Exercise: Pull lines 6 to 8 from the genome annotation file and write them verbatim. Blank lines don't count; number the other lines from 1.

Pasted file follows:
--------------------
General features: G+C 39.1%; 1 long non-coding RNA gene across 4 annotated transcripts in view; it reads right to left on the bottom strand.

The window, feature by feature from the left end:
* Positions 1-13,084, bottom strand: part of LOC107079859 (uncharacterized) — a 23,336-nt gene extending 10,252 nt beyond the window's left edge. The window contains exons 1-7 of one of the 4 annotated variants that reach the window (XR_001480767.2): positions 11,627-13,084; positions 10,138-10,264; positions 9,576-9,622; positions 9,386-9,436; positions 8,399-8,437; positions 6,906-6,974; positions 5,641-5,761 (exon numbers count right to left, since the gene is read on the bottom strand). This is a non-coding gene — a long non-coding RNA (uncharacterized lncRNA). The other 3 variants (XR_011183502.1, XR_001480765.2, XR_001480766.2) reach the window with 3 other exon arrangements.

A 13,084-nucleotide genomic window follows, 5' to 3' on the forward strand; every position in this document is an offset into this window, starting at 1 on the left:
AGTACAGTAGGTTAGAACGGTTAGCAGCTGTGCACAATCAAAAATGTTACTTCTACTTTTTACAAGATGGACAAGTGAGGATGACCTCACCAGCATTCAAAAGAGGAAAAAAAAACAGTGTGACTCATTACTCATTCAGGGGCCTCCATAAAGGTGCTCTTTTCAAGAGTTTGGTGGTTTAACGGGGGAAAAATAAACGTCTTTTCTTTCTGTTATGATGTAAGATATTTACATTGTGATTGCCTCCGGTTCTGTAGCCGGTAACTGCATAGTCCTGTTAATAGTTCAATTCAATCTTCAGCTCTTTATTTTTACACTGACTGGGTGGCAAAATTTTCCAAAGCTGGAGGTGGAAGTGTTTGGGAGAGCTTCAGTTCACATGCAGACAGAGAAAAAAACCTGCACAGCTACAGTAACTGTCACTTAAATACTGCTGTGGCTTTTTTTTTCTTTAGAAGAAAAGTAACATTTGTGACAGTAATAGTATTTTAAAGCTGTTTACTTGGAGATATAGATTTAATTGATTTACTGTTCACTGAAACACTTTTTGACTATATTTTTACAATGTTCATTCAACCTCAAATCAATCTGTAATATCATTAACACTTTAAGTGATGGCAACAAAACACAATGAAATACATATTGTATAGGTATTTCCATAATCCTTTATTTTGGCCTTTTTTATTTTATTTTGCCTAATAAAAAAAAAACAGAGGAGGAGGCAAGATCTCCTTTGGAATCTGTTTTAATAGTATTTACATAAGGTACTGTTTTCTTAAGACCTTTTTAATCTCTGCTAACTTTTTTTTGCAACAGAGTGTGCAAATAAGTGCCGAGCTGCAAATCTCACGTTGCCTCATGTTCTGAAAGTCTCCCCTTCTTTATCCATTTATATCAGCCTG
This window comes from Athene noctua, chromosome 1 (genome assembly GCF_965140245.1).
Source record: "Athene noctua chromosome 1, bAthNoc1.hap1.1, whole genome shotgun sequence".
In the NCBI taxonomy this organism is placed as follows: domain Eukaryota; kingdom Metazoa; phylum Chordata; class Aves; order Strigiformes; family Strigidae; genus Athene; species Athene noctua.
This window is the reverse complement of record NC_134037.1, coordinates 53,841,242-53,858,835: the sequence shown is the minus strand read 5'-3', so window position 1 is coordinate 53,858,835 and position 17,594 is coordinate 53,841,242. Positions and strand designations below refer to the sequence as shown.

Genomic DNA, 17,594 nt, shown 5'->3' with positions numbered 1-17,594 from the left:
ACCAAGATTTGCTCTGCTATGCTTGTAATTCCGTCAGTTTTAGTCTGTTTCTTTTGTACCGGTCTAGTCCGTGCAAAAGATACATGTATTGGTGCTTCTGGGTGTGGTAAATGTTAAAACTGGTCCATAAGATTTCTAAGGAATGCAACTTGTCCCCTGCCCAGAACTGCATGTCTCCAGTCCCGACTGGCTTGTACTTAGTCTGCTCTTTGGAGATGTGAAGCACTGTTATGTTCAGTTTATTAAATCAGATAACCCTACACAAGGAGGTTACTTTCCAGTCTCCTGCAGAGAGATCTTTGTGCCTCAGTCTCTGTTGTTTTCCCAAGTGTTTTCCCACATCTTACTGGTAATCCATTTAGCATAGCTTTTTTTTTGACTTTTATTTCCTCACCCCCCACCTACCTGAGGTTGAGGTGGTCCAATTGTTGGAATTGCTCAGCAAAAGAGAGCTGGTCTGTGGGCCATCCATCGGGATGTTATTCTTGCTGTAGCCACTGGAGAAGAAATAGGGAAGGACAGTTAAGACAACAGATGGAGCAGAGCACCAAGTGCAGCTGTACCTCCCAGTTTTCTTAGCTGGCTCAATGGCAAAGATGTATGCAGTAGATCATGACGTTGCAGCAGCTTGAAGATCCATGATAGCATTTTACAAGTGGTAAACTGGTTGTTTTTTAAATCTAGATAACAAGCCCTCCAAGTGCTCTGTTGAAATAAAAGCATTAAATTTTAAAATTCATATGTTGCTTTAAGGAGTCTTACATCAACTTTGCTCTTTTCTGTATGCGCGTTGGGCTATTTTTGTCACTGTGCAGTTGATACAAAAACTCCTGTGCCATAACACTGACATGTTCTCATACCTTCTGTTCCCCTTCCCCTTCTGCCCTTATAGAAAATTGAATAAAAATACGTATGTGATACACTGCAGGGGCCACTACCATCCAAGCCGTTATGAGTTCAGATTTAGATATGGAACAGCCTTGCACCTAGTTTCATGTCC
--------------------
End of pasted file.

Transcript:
This window comes from Athene noctua, chromosome 1 (genome assembly GCF_965140245.1).
Source record: "Athene noctua chromosome 1, bAthNoc1.hap1.1, whole genome shotgun sequence".
In the NCBI taxonomy this organism is placed as follows: domain Eukaryota; kingdom Metazoa; phylum Chordata; class Aves; order Strigiformes; family Strigidae; genus Athene; species Athene noctua.